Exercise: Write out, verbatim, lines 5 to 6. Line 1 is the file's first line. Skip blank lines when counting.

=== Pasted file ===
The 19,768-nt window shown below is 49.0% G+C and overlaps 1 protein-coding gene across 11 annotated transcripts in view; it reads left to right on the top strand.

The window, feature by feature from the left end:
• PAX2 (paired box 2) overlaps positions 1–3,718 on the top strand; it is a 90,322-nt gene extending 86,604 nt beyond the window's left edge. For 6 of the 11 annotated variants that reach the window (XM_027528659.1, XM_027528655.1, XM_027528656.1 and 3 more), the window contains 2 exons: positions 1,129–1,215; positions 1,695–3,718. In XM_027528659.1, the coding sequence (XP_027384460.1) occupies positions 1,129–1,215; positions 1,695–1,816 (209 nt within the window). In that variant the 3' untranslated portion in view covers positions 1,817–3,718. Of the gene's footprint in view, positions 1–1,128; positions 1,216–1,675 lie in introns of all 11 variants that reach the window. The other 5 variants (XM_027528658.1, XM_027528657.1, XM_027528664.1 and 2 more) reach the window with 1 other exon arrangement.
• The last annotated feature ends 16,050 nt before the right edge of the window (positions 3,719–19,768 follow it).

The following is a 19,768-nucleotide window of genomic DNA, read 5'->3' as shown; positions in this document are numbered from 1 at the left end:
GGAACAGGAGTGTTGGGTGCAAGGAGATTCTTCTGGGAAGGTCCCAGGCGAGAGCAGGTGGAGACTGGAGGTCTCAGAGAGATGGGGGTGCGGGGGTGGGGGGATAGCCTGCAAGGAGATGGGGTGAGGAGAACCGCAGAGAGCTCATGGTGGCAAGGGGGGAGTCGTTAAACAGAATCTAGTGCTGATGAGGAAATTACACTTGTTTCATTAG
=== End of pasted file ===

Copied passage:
The following is a 19,768-nucleotide window of genomic DNA, read 5'->3' as shown; positions in this document are numbered from 1 at the left end:
GGAACAGGAGTGTTGGGTGCAAGGAGATTCTTCTGGGAAGGTCCCAGGCGAGAGCAGGTGGAGACTGGAGGTCTCAGAGAGATGGGGGTGCGGGGGTGGGGGGATAGCCTGCAAGGAGATGGGGTGAGGAGAACCGCAGAGAGCTCATGGTGGCAAGGGGGGAGTCGTTAAACAGAATCTAGTGCTGATGAGGAAATTACACTTGTTTCATTAG